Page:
Ford Motor Company's (NYSE: F) fourth quarter was not a good one. Stock sharply lowered on Wednesday, after the company reported earnings that fell short of expectations and gave weak guidance for the year ahead. Shares plunged 9 percent after results were announced on Tuesday after markets closed.
Fourth Quarter Earnings Report
Operating income has fallen by two thirds, as it slipped 67 percent due to higher costs of new product launches and new labor agreements. The company did warn investor that it will have a one-time charge due to pension plans. It totaled $2.3 billion. An additional $400 million were devoted to restricting efforts across continents, namely Europe, South America and China.
Speaking of China, which seems to be always trending in one way or another for investors, impact of Coronavirus was not addressed nor taken into account for the 2020 guidance. Adjusted earnings were 12 cents per share versus 15 cents per share expected from a revenue of $36.7 billion versus $36.49 billion expected. Overall, the company lost $1.67 billion during the fourth quarter.
New warranty issues in addition to existing ones, raised costs and damaged the bottom line. Again. And this is $1.6 billion worse comparing to the same quarter last year. 67 percent is also the decline of adjusted free cash flow comparing to 2018's fourth quarter.
Revenue declined 3 percent, adjusted EBIT 8.6 percent and despite no change in free cash flow, net income is $3.6 billion worse. On a rare bright note, for the full year, Ford Europe showed great a big improvement since its $398 million loss in 2018, as it lost $47 million.
Also for China, reduced structural costs and improved results from joint ventures with Chinese automakers resulted in loss of $771 million, versus a $1.55 billion loss in 2018. South America was slightly worse than last year but the Middle East and Africa region lost $141 million whereas in 2018, it lost ‘only' $7 million. But at least credit metrics remained solid as Ford Credit earned $3 billion in 2019 which is up from $2.6 billion in 2018.
And There's The Undergoing Restructuring
In 2019, Ford supposedly spent $3.2 billion on its restructuring in 2019, with $900 million being in cash. As for 2020, it expects to spend an additional $900 million to $1.4 billion, including between $800 million and $1.3 billion in cash.
Not only Ford, but Detroit giant General Motors Company (NYSE: GM) is also facing slowing demand as Tesla Inc (NASDAQ: TSLA) is taking the stage. On top of that, GM's last year earnings were crippled with a 40- day strike. Tesla is now getting bigger than Ford, General Motors and Fiat Chrysler Automobiles (NYSE: FCAU) combined with market cap of climbed to about $160billion, but still short of Toyota Motors' (NYSE: TM) +1.46% market cap, which is currently at $233.5 billion. It has been officially admitted: there is the auto market and there is the Tesla market.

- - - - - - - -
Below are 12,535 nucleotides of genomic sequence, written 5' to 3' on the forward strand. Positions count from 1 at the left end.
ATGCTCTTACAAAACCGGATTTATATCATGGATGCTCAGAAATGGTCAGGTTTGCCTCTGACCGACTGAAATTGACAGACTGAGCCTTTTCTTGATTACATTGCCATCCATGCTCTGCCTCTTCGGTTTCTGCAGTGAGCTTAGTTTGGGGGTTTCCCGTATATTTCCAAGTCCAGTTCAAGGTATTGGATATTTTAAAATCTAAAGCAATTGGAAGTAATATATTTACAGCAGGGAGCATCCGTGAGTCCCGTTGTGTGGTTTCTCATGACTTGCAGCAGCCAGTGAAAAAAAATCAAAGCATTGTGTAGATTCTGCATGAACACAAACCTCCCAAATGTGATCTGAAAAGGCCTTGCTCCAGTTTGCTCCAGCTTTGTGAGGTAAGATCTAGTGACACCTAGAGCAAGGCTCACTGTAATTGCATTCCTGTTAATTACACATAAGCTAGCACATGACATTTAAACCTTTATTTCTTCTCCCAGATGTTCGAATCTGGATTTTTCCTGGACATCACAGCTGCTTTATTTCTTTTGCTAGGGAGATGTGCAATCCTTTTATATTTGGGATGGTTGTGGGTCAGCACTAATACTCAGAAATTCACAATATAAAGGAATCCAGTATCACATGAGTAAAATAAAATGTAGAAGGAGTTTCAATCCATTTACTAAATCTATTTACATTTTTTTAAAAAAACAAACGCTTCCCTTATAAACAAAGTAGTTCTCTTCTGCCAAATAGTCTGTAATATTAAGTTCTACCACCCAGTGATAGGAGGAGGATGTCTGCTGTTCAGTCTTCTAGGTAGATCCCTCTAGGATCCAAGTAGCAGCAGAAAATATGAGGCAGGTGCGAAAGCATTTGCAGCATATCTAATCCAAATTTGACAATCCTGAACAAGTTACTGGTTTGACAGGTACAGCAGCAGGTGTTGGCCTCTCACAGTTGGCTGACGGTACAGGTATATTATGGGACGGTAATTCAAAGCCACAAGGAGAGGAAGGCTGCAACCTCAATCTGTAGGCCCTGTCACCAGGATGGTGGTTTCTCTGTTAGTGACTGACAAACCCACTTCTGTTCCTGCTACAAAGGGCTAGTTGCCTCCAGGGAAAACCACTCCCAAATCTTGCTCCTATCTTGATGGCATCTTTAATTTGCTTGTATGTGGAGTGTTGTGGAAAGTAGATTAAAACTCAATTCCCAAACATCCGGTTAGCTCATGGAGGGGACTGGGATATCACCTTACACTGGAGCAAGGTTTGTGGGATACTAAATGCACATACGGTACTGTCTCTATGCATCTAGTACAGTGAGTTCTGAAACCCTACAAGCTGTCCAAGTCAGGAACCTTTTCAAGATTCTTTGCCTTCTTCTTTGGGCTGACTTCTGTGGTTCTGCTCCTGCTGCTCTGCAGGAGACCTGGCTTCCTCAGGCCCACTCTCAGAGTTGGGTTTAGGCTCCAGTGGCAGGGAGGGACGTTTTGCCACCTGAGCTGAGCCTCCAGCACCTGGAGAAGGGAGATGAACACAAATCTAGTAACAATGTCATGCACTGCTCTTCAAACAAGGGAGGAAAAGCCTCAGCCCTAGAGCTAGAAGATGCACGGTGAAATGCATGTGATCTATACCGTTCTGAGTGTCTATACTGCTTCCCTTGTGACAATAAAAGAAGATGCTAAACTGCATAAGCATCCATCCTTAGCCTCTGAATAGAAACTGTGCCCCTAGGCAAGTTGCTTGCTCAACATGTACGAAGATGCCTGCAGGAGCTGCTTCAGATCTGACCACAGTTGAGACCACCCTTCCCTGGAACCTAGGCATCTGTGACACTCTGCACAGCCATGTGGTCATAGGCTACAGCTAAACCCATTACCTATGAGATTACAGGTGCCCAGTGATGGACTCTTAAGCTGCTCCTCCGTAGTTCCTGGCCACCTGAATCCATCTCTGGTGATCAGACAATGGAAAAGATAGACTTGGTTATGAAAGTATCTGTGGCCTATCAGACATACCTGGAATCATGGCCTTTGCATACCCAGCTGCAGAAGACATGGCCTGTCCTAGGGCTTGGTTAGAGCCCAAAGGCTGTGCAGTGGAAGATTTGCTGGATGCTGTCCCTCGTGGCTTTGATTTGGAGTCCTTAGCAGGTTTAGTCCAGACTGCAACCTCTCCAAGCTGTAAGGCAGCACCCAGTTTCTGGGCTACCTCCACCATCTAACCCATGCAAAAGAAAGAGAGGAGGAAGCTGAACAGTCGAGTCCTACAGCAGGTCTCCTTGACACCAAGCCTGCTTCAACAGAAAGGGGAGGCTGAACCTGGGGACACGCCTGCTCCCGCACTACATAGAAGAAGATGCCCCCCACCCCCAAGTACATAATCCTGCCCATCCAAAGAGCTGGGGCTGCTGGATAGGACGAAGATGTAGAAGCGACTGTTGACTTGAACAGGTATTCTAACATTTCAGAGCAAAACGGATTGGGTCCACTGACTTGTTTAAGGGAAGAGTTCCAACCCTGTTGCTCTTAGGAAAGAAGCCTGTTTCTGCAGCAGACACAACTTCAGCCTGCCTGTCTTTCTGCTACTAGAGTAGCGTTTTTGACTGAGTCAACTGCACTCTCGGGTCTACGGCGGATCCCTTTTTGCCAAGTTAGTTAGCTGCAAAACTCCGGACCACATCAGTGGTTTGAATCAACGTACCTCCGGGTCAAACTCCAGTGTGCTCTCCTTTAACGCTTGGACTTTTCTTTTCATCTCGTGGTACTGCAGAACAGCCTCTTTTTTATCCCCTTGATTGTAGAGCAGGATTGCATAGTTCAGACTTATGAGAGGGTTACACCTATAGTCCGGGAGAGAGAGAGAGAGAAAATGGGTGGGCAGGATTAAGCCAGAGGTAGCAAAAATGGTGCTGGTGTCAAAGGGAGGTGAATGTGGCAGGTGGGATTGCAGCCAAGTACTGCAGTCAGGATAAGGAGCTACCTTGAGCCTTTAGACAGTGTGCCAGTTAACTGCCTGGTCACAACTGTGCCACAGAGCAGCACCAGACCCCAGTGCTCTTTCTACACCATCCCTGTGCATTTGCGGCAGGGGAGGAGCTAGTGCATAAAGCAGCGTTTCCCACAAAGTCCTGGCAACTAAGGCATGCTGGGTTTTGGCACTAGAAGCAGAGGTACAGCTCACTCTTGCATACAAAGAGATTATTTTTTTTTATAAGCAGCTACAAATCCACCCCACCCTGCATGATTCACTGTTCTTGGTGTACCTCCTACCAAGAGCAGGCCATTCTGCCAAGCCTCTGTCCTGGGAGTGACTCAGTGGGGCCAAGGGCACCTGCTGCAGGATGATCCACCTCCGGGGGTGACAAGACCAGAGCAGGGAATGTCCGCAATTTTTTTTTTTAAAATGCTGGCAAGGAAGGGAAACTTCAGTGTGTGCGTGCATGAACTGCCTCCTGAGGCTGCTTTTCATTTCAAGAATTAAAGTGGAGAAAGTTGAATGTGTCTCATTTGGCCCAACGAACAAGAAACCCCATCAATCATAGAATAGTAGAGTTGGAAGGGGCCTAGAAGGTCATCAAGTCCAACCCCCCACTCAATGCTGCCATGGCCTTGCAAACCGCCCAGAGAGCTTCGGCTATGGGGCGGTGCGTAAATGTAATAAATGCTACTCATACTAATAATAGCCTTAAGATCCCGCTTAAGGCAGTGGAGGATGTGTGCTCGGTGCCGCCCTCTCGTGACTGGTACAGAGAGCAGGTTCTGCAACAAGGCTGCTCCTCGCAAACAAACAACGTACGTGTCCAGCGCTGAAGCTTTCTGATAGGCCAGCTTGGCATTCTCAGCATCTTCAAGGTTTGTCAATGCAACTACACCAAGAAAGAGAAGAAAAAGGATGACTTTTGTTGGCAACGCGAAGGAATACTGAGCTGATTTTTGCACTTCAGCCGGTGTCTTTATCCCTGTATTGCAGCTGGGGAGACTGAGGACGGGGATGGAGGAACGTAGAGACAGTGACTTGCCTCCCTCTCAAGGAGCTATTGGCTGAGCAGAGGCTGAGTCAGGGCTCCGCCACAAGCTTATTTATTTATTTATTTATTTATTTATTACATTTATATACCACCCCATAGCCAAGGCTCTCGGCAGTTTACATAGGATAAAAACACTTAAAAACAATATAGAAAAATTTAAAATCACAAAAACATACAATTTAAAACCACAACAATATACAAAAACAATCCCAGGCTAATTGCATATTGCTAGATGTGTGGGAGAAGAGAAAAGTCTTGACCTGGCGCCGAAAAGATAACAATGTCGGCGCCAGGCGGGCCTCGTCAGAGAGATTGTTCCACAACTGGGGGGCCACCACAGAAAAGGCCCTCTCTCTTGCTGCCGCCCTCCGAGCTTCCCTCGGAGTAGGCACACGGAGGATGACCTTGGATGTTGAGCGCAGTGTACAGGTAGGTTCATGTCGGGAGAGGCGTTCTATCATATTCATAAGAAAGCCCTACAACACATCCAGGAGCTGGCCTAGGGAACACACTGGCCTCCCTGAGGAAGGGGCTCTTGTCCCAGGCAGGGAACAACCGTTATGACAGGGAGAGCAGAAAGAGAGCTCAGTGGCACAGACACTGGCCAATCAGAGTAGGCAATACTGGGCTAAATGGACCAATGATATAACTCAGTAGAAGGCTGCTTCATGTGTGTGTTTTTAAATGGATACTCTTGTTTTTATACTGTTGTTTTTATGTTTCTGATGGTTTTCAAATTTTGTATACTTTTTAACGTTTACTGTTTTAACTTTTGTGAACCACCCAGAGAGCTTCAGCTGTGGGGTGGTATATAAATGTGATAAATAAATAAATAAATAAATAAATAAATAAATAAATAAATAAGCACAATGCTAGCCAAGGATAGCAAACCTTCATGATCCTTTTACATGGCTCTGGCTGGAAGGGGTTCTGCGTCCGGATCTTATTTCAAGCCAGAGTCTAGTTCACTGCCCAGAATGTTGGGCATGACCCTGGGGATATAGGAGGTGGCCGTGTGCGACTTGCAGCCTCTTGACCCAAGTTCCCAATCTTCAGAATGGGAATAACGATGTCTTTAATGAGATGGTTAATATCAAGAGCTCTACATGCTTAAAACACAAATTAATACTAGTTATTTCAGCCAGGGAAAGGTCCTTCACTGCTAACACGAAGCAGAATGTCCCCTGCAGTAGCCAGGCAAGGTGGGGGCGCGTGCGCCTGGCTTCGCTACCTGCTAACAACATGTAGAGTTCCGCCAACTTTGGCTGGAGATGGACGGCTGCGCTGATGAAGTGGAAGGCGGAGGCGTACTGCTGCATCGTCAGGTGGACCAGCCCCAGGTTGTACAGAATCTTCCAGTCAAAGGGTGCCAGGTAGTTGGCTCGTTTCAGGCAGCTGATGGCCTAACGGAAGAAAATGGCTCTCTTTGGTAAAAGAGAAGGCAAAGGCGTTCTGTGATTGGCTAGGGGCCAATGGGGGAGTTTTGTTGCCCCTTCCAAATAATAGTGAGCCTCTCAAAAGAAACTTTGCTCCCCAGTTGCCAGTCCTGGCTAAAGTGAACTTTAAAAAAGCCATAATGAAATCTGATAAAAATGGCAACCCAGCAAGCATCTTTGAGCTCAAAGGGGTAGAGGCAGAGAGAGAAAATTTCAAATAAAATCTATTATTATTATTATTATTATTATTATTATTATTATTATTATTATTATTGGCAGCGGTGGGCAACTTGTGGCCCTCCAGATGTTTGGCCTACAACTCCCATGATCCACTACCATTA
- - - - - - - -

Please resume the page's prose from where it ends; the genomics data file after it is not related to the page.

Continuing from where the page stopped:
And guess what, if Musk was to liquidate all his assets, he can actually buy all the outstanding shares of Ford and have a nice chunk of GM aside! Yes, believe it or not, Tesla's roughly $160 billion valuation is nearly five times that of Ford. And who knows, it could even be General Motors in a few days as no one has managed to figure out the phenomenon of Tesla stock. Never mind that this is still not a sustainably profitable company as it did lose money for the year as a whole and makes one car for every 30 produced by its-soon-to-be neighbour in Germany, Volkswagen (OTC: VWAGY). Tesla is climbing to astronomical valuations with some arguing it should not be viewed as an auto but rather a technology company.
Whichever the case, the electric car pioneer possesses massive potential for revenue growth over the coming years. And its stock is already a phenomenon. And none of that is good news for Ford, which has a lot of internal deficiencies to mend.
Intellectual Property Is The Way Forward
Millions of people have been reached and some players even preordered Tesla's Cybertruck. But investors shouldn't forget about the benefits that this trend will also bring to specialized vehicle equipment market, trucks specifically. For example, Franchise Holdings International Inc., (OTC: FNHI) parent of Worksport Ltd which produces light truck tonneau covers generating electricity from solar energy, has reached yet another major intellectual property milestone in January. Its portfolio of intellectual property has been rapidly expanding for several years as the company now has four trademarks all over the world, with two each in Canada, the U.S. and one pending in China. And the auto market is embracing all these kinds of sustainable developments that, in a way, Tesla has triggered when it pioneered with electric cars.
What's In It For Ford
Not a good quarter for sure, but things are not getting better anytime soon as guidance for 2020 was also weaker comparing to what analysts had expected. The CEO Jim Hackett described this time as the company being ‘at a crossroads' with its $11 billion global restructuring plan well under way. But the reality is that with its latest quarter, Ford took another massive write-down, hurting shareholder value, showing poor execution and weak outlook. Many would surely love being in Elon Musk' shoes right now and surely not in those of Ford's James Hackett.
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